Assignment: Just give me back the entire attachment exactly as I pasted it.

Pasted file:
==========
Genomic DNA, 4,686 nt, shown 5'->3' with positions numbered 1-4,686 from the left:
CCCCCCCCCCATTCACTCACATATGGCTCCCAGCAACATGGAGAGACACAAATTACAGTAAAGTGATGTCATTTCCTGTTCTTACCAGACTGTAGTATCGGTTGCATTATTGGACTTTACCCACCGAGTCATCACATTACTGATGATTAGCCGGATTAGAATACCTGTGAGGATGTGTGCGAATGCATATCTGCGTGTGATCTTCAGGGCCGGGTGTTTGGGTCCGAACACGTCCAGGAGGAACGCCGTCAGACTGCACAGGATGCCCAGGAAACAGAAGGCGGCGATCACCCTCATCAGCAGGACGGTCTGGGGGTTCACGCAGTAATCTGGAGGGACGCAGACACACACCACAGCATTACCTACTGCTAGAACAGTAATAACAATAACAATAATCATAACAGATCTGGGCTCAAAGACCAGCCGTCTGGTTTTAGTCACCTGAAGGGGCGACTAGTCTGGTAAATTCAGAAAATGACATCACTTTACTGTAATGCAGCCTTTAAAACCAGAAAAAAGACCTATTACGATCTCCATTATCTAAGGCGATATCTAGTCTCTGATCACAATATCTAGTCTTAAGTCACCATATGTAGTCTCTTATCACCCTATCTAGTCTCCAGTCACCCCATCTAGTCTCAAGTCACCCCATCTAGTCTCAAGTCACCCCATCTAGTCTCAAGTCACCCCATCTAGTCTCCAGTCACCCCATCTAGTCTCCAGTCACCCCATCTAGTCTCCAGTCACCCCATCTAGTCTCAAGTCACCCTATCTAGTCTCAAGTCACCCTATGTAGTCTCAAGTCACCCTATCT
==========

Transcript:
Genomic DNA, 4,686 nt, shown 5'->3' with positions numbered 1-4,686 from the left:
CCCCCCCCCCATTCACTCACATATGGCTCCCAGCAACATGGAGAGACACAAATTACAGTAAAGTGATGTCATTTCCTGTTCTTACCAGACTGTAGTATCGGTTGCATTATTGGACTTTACCCACCGAGTCATCACATTACTGATGATTAGCCGGATTAGAATACCTGTGAGGATGTGTGCGAATGCATATCTGCGTGTGATCTTCAGGGCCGGGTGTTTGGGTCCGAACACGTCCAGGAGGAACGCCGTCAGACTGCACAGGATGCCCAGGAAACAGAAGGCGGCGATCACCCTCATCAGCAGGACGGTCTGGGGGTTCACGCAGTAATCTGGAGGGACGCAGACACACACCACAGCATTACCTACTGCTAGAACAGTAATAACAATAACAATAATCATAACAGATCTGGGCTCAAAGACCAGCCGTCTGGTTTTAGTCACCTGAAGGGGCGACTAGTCTGGTAAATTCAGAAAATGACATCACTTTACTGTAATGCAGCCTTTAAAACCAGAAAAAAGACCTATTACGATCTCCATTATCTAAGGCGATATCTAGTCTCTGATCACAATATCTAGTCTTAAGTCACCATATGTAGTCTCTTATCACCCTATCTAGTCTCCAGTCACCCCATCTAGTCTCAAGTCACCCCATCTAGTCTCAAGTCACCCCATCTAGTCTCAAGTCACCCCATCTAGTCTCCAGTCACCCCATCTAGTCTCCAGTCACCCCATCTAGTCTCCAGTCACCCCATCTAGTCTCAAGTCACCCTATCTAGTCTCAAGTCACCCTATGTAGTCTCAAGTCACCCTATCT